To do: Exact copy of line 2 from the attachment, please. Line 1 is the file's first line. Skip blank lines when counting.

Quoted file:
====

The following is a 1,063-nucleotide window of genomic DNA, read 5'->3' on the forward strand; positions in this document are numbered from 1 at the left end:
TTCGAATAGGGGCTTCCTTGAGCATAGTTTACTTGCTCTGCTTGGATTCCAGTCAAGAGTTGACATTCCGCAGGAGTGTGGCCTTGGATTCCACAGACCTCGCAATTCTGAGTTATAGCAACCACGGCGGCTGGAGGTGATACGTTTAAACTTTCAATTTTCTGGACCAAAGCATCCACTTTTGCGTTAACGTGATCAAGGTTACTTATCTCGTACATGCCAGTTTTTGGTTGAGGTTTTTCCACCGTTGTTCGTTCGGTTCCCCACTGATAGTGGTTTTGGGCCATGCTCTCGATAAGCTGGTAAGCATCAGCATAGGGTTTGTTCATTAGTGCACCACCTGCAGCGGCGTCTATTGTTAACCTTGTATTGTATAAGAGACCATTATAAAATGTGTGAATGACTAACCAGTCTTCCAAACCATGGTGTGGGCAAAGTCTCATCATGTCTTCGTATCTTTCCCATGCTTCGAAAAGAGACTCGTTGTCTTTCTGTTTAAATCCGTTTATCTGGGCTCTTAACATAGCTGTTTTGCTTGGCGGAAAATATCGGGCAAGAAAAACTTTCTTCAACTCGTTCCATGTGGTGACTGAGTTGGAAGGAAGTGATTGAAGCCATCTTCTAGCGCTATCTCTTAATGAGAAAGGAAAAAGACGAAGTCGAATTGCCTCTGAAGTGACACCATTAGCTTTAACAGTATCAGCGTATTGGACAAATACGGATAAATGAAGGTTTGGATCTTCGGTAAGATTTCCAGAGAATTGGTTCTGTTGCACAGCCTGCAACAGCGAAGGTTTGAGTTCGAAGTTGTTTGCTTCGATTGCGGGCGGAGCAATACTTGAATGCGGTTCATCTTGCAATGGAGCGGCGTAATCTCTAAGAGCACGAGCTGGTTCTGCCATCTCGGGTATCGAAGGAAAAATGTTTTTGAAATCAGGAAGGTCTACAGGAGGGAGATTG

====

TTCGAATAGGGGCTTCCTTGAGCATAGTTTACTTGCTCTGCTTGGATTCCAGTCAAGAGTTGACATTCCGCAGGAGTGTGGCCTTGGATTCCACAGACCTCGCAATTCTGAGTTATAGCAACCACGGCGGCTGGAGGTGATACGTTTAAACTTTCAATTTTCTGGACCAAAGCATCCACTTTTGCGTTAACGTGATCAAGGTTACTTATCTCGTACATGCCAGTTTTTGGTTGAGGTTTTTCCACCGTTGTTCGTTCGGTTCCCCACTGATAGTGGTTTTGGGCCATGCTCTCGATAAGCTGGTAAGCATCAGCATAGGGTTTGTTCATTAGTGCACCACCTGCAGCGGCGTCTATTGTTAACCTTGTATTGTATAAGAGACCATTATAAAATGTGTGAATGACTAACCAGTCTTCCAAACCATGGTGTGGGCAAAGTCTCATCATGTCTTCGTATCTTTCCCATGCTTCGAAAAGAGACTCGTTGTCTTTCTGTTTAAATCCGTTTATCTGGGCTCTTAACATAGCTGTTTTGCTTGGCGGAAAATATCGGGCAAGAAAAACTTTCTTCAACTCGTTCCATGTGGTGACTGAGTTGGAAGGAAGTGATTGAAGCCATCTTCTAGCGCTATCTCTTAATGAGAAAGGAAAAAGACGAAGTCGAATTGCCTCTGAAGTGACACCATTAGCTTTAACAGTATCAGCGTATTGGACAAATACGGATAAATGAAGGTTTGGATCTTCGGTAAGATTTCCAGAGAATTGGTTCTGTTGCACAGCCTGCAACAGCGAAGGTTTGAGTTCGAAGTTGTTTGCTTCGATTGCGGGCGGAGCAATACTTGAATGCGGTTCATCTTGCAATGGAGCGGCGTAATCTCTAAGAGCACGAGCTGGTTCTGCCATCTCGGGTATCGAAGGAAAAATGTTTTTGAAATCAGGAAGGTCTACAGGAGGGAGATTG